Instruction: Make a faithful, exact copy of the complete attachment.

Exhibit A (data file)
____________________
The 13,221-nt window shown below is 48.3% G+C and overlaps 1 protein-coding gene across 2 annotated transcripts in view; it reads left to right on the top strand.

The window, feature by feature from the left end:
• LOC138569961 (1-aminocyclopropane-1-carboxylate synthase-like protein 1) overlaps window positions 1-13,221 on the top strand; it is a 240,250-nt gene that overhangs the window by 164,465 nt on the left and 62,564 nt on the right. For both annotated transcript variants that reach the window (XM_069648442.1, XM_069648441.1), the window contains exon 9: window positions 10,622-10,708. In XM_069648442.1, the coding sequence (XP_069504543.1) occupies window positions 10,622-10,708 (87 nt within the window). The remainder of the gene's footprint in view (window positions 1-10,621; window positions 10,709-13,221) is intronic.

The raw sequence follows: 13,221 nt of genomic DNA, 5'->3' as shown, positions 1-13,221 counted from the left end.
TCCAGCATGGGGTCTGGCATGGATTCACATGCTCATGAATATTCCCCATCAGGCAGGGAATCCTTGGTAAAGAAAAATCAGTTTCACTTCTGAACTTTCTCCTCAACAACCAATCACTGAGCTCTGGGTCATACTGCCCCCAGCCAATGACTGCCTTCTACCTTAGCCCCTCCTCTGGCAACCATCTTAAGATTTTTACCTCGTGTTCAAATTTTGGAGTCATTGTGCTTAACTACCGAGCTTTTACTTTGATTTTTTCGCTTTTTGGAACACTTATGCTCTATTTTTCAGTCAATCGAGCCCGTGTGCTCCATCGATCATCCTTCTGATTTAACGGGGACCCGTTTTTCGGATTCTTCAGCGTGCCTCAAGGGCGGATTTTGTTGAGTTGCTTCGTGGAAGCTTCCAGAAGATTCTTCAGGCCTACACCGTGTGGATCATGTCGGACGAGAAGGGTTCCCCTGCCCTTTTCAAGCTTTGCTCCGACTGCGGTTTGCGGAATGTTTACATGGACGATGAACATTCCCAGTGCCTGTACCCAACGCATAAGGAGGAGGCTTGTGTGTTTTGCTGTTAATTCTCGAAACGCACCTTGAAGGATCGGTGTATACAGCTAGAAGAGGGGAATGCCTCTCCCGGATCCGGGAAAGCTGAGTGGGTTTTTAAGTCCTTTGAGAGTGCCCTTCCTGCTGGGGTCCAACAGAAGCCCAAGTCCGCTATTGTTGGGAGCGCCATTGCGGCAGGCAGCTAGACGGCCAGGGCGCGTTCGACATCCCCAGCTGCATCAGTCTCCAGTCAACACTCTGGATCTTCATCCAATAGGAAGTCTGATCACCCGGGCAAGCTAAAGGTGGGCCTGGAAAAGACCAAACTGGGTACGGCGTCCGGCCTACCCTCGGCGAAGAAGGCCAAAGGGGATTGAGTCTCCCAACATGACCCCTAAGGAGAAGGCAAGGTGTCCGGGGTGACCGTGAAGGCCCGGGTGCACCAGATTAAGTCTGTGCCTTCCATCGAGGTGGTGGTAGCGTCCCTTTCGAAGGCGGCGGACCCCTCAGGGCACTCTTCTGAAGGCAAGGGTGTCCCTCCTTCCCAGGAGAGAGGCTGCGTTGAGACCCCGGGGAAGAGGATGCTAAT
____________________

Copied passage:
The 13,221-nt window shown below is 48.3% G+C and overlaps 1 protein-coding gene across 2 annotated transcripts in view; it reads left to right on the top strand.

The window, feature by feature from the left end:
• LOC138569961 (1-aminocyclopropane-1-carboxylate synthase-like protein 1) overlaps window positions 1-13,221 on the top strand; it is a 240,250-nt gene that overhangs the window by 164,465 nt on the left and 62,564 nt on the right. For both annotated transcript variants that reach the window (XM_069648442.1, XM_069648441.1), the window contains exon 9: window positions 10,622-10,708. In XM_069648442.1, the coding sequence (XP_069504543.1) occupies window positions 10,622-10,708 (87 nt within the window). The remainder of the gene's footprint in view (window positions 1-10,621; window positions 10,709-13,221) is intronic.

The raw sequence follows: 13,221 nt of genomic DNA, 5'->3' as shown, positions 1-13,221 counted from the left end.
TCCAGCATGGGGTCTGGCATGGATTCACATGCTCATGAATATTCCCCATCAGGCAGGGAATCCTTGGTAAAGAAAAATCAGTTTCACTTCTGAACTTTCTCCTCAACAACCAATCACTGAGCTCTGGGTCATACTGCCCCCAGCCAATGACTGCCTTCTACCTTAGCCCCTCCTCTGGCAACCATCTTAAGATTTTTACCTCGTGTTCAAATTTTGGAGTCATTGTGCTTAACTACCGAGCTTTTACTTTGATTTTTTCGCTTTTTGGAACACTTATGCTCTATTTTTCAGTCAATCGAGCCCGTGTGCTCCATCGATCATCCTTCTGATTTAACGGGGACCCGTTTTTCGGATTCTTCAGCGTGCCTCAAGGGCGGATTTTGTTGAGTTGCTTCGTGGAAGCTTCCAGAAGATTCTTCAGGCCTACACCGTGTGGATCATGTCGGACGAGAAGGGTTCCCCTGCCCTTTTCAAGCTTTGCTCCGACTGCGGTTTGCGGAATGTTTACATGGACGATGAACATTCCCAGTGCCTGTACCCAACGCATAAGGAGGAGGCTTGTGTGTTTTGCTGTTAATTCTCGAAACGCACCTTGAAGGATCGGTGTATACAGCTAGAAGAGGGGAATGCCTCTCCCGGATCCGGGAAAGCTGAGTGGGTTTTTAAGTCCTTTGAGAGTGCCCTTCCTGCTGGGGTCCAACAGAAGCCCAAGTCCGCTATTGTTGGGAGCGCCATTGCGGCAGGCAGCTAGACGGCCAGGGCGCGTTCGACATCCCCAGCTGCATCAGTCTCCAGTCAACACTCTGGATCTTCATCCAATAGGAAGTCTGATCACCCGGGCAAGCTAAAGGTGGGCCTGGAAAAGACCAAACTGGGTACGGCGTCCGGCCTACCCTCGGCGAAGAAGGCCAAAGGGGATTGAGTCTCCCAACATGACCCCTAAGGAGAAGGCAAGGTGTCCGGGGTGACCGTGAAGGCCCGGGTGCACCAGATTAAGTCTGTGCCTTCCATCGAGGTGGTGGTAGCGTCCCTTTCGAAGGCGGCGGACCCCTCAGGGCACTCTTCTGAAGGCAAGGGTGTCCCTCCTTCCCAGGAGAGAGGCTGCGTTGAGACCCCGGGGAAGAGGATGCTAAT